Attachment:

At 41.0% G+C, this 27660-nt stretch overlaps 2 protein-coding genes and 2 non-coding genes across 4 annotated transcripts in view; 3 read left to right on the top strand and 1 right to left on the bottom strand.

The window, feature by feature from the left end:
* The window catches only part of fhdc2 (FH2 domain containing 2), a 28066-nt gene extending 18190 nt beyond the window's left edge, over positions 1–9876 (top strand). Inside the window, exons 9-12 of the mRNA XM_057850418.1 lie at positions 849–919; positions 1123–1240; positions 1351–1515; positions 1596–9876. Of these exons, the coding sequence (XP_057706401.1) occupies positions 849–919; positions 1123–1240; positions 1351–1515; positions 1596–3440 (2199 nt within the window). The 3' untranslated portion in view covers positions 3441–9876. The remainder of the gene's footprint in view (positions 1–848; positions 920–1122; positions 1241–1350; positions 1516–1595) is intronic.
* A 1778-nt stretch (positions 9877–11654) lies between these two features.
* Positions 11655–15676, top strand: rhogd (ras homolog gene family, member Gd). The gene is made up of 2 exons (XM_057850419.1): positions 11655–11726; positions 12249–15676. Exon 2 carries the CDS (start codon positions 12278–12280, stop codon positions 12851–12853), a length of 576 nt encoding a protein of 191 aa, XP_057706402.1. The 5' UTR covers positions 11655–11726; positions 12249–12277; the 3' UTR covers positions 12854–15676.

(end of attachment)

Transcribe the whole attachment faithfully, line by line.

At 41.0% G+C, this 27660-nt stretch overlaps 2 protein-coding genes and 2 non-coding genes across 4 annotated transcripts in view; 3 read left to right on the top strand and 1 right to left on the bottom strand.

The window, feature by feature from the left end:
* The window catches only part of fhdc2 (FH2 domain containing 2), a 28066-nt gene extending 18190 nt beyond the window's left edge, over positions 1–9876 (top strand). Inside the window, exons 9-12 of the mRNA XM_057850418.1 lie at positions 849–919; positions 1123–1240; positions 1351–1515; positions 1596–9876. Of these exons, the coding sequence (XP_057706401.1) occupies positions 849–919; positions 1123–1240; positions 1351–1515; positions 1596–3440 (2199 nt within the window). The 3' untranslated portion in view covers positions 3441–9876. The remainder of the gene's footprint in view (positions 1–848; positions 920–1122; positions 1241–1350; positions 1516–1595) is intronic.
* A 1778-nt stretch (positions 9877–11654) lies between these two features.
* Positions 11655–15676, top strand: rhogd (ras homolog gene family, member Gd). The gene is made up of 2 exons (XM_057850419.1): positions 11655–11726; positions 12249–15676. Exon 2 carries the CDS (start codon positions 12278–12280, stop codon positions 12851–12853), a length of 576 nt encoding a protein of 191 aa, XP_057706402.1. The 5' UTR covers positions 11655–11726; positions 12249–12277; the 3' UTR covers positions 12854–15676.